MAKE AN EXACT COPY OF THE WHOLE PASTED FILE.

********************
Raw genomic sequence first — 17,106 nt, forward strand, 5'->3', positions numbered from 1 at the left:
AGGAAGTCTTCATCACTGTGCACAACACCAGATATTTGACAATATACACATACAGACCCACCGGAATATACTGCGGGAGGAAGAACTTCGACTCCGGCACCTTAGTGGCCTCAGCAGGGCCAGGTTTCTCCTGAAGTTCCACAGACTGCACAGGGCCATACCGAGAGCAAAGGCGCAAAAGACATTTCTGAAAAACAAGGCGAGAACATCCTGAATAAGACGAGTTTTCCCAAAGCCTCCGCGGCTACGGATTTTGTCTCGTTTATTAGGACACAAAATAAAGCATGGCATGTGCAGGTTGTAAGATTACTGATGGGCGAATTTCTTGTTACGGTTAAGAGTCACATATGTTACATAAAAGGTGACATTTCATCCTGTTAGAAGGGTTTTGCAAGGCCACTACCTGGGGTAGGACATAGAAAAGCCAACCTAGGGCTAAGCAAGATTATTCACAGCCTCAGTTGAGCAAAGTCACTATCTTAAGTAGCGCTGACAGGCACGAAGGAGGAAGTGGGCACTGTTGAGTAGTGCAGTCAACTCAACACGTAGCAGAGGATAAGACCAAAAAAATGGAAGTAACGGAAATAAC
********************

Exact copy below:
Raw genomic sequence first — 17,106 nt, forward strand, 5'->3', positions numbered from 1 at the left:
AGGAAGTCTTCATCACTGTGCACAACACCAGATATTTGACAATATACACATACAGACCCACCGGAATATACTGCGGGAGGAAGAACTTCGACTCCGGCACCTTAGTGGCCTCAGCAGGGCCAGGTTTCTCCTGAAGTTCCACAGACTGCACAGGGCCATACCGAGAGCAAAGGCGCAAAAGACATTTCTGAAAAACAAGGCGAGAACATCCTGAATAAGACGAGTTTTCCCAAAGCCTCCGCGGCTACGGATTTTGTCTCGTTTATTAGGACACAAAATAAAGCATGGCATGTGCAGGTTGTAAGATTACTGATGGGCGAATTTCTTGTTACGGTTAAGAGTCACATATGTTACATAAAAGGTGACATTTCATCCTGTTAGAAGGGTTTTGCAAGGCCACTACCTGGGGTAGGACATAGAAAAGCCAACCTAGGGCTAAGCAAGATTATTCACAGCCTCAGTTGAGCAAAGTCACTATCTTAAGTAGCGCTGACAGGCACGAAGGAGGAAGTGGGCACTGTTGAGTAGTGCAGTCAACTCAACACGTAGCAGAGGATAAGACCAAAAAAATGGAAGTAACGGAAATAAC